Ok a few Europanic winners are actually geniuses but the rest? Sigh…. usual multicultural garbage.

 My favorite? TyShawn Sorey, a “musical genius”, I’ve heard elephants play better piano than this turd:
This “piano playing” is utterly horrific and demonstrative of blacks perception that if they “just go through the motions and act kinda like what white people do” they will get money and awards. Sadly they are right.
People actually clapped after this banging fists on a instrument. Sick!
It reminds me of the black businessman who took out a 800,000 SBA loan and put on a suit and sat at a desk and waited for more money to come to him.
Placing these pieces of shits in the same vein as brilliant white engineers and scientists is the most disgusting piece of political agenda vomit that I’ve ever seen it is sick it is outrageous and it is horrific.
These people are no more geniuses than a stinking turd of poo I laid in the toilet.

Njideka Akunyili Crosby, 34, painter living in Los Angeles:

“I have a MFA but I can’t draw even simple faces so I just use photographs and paste carpet over it!”

Sunil Amrith, 38, historian living in Cambridge, Mass.:

“I write about invasian of the asian people to conquer the world!”

Greg Asbed, 54, human rights strategist living in Immokalee, Fla.:

“I talk about social responsibility so I can get the award and buy a lot of pizza with it! Yay free pizza!”

Annie Baker, 36, playwright living in New York City:

“Mining the minutiae of how we speak, act, and relate to one another and the absurdity and tragedy that result from the limitations of language.”

Regina Barzilay, 46, computer scientist living in Cambridge, Mass.:

“Developing machine learning methods that enable computers to process and analyze vast amounts of human language data.”

Dawoud Bey, 63, photographer and educator living in Chicago:

“I takes pictures of black peoples!”

Emmanuel Candès, 47, mathematician and statistician living in Stanford, Calif.:

“Exploring the limits of signal recovery and matrix completion from incomplete data sets with implications for high-impact applications in multiple fields.”

Jason De León, 40, anthropologist living in Ann Arbor, Mich.:

“I write about the Mexican conquest of America” “Understanding Migrants through the diseases they carry”

Rhiannon Giddens, 40, singer, instrumentalist and songwriter living in Greensboro, N.C.:

“Reclaiming African American contributions and demanding reparations for music”

“Chronicling the persistence of racial segregation in American society, particularly in education, and reshaping national conversations around education reform.”

Cristina Jiménez Moreta, 33, social justice organizer living in Washington, D.C.:

“Changing public perceptions of immigrant youth and playing a critical role in shaping the debate around immigration policy.”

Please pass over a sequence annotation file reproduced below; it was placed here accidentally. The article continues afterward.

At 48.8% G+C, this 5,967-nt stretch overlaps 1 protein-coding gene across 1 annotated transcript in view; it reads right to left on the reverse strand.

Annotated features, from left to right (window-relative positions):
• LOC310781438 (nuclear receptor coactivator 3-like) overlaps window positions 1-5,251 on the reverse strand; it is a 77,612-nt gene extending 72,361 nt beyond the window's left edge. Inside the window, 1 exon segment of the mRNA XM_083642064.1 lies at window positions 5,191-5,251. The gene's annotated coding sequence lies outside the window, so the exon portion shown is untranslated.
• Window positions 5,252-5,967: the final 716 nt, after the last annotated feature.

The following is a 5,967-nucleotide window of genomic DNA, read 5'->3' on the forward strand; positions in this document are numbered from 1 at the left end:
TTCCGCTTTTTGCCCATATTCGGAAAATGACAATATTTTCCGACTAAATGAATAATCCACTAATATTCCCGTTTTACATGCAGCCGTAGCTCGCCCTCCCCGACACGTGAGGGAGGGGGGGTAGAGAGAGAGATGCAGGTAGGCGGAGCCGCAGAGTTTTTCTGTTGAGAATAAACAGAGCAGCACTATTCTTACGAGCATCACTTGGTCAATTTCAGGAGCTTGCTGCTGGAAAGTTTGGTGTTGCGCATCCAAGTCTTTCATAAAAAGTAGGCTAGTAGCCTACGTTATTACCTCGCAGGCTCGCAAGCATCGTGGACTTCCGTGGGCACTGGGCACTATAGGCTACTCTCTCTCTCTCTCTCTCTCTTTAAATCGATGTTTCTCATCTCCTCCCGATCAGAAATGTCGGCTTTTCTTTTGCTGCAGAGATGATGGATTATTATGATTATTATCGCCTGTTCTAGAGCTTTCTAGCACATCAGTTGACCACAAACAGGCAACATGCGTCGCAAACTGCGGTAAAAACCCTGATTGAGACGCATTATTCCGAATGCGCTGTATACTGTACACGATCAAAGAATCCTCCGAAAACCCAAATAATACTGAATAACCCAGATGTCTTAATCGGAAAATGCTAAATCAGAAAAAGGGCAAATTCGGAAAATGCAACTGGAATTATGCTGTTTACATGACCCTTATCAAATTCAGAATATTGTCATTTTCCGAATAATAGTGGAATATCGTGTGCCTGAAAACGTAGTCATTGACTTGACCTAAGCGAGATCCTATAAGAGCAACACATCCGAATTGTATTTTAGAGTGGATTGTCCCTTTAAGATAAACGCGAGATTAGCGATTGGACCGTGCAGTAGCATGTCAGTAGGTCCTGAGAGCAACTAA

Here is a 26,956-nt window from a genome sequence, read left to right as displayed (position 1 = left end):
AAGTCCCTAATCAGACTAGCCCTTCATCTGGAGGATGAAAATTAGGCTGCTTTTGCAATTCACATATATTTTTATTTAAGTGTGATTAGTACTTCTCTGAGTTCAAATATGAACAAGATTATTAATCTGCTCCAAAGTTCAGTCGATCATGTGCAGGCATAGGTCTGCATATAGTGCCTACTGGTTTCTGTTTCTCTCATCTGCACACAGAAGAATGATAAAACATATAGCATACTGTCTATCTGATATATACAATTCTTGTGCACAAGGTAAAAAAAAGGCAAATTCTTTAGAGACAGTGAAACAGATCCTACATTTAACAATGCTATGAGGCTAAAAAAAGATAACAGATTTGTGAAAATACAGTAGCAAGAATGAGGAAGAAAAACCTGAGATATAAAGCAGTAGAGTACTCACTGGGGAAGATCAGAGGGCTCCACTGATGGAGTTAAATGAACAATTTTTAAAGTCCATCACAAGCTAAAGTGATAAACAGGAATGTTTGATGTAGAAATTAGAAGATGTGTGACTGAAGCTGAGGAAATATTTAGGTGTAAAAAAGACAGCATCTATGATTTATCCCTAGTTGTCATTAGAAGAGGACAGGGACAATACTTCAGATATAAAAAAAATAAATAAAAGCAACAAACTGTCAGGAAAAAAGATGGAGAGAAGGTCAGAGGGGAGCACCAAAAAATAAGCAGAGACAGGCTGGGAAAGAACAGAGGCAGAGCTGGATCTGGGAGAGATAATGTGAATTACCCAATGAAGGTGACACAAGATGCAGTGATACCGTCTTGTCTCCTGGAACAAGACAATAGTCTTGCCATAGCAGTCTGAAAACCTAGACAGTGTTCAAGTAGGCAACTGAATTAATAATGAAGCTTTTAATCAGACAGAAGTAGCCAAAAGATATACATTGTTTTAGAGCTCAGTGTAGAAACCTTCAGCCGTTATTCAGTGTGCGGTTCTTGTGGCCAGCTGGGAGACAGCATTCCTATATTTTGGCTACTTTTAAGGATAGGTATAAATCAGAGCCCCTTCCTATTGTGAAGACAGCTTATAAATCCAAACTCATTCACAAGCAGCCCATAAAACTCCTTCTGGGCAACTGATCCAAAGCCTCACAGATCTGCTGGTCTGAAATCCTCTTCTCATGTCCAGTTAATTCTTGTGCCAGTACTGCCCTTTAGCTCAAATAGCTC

Taylor Mac, 44, theater artist living in New York City:

“Engaging audiences as active participants in works that dramatize the power of theater as a space for building community.”

Rami Nashashibi, 45, community leader living in Chicago:

“Confronting the challenges of poverty and disinvestment in urban communities through a Muslim-led civic engagement effort that bridges race, class, and religion.”

Viet Thanh Nguyen, 46, fiction writer and cultural critic living in Los Angeles:

“Challenging popular depictions of the Vietnam War and exploring the myriad ways that war lives on for those it has displaced.”

Kate Orff, 45, landscape architect living in New York City:

“Designing adaptive and resilient urban habitats and encouraging residents to be active stewards of the ecological systems underlying our built environment.”

Trevor Paglen, 43, artist and geographer living in Berlin:

“Documenting the hidden operations of covert government projects and examining the ways that human rights are threatened in an era of mass surveillance.”

Betsy Levy Paluck, 39, psychologist living in Princeton, N.J.:

“Unraveling how social networks and norms influence our interactions with one another and identifying interventions that can change destructive behavior.”

Derek Peterson, 46, historian living in Ann Arbor, Mich.:

“Reshaping our understanding of African colonialism and nationalism in studies that foreground East African intellectual production.”

Damon Rich, 42, designer and urban planner living in Newark, N.J.:

“Creating vivid and witty strategies to design and build places that are more democratic and accountable to their residents.”

Stefan Savage, 48, computer scientist living in La Jolla, Calif.:

“Identifying and addressing the technological, economic, and social vulnerabilities underlying internet security challenges and cybercrime.”

Yuval Sharon, 37, opera director and producer living in Los Angeles:

“Expanding how opera is performed and experienced through immersive, multisensory, and mobile productions that are infusing a new vitality into the genre.”

Tyshawn Sorey, 37, composer and musician living in Middletown, Conn.:

“Assimilating and transforming ideas from a broad spectrum of musical idioms and defying distinctions between genres, composition, and improvisation in a singular expression of contemporary music.”

Gabriel Victora, 40, immunologist living in New York City:

“Investigating acquired, or adaptive, immunity and the mechanisms by which organisms’ antibody-based responses to infection are fine-tuned.”

Jesmyn Ward, 40, fiction writer living in DeLisle, Miss.:

“Exploring the enduring bonds of community and familial love among poor African Americans of the rural South against a landscape of circumscribed possibilities and lost potential.”

CorrectionOct. 11, 2017

Using information supplied by the MacArthur Foundation, a previous version of this post incorrectly placed Jesmyn Ward in New Orleans. In fact, Ward lives in DeLisle, Miss.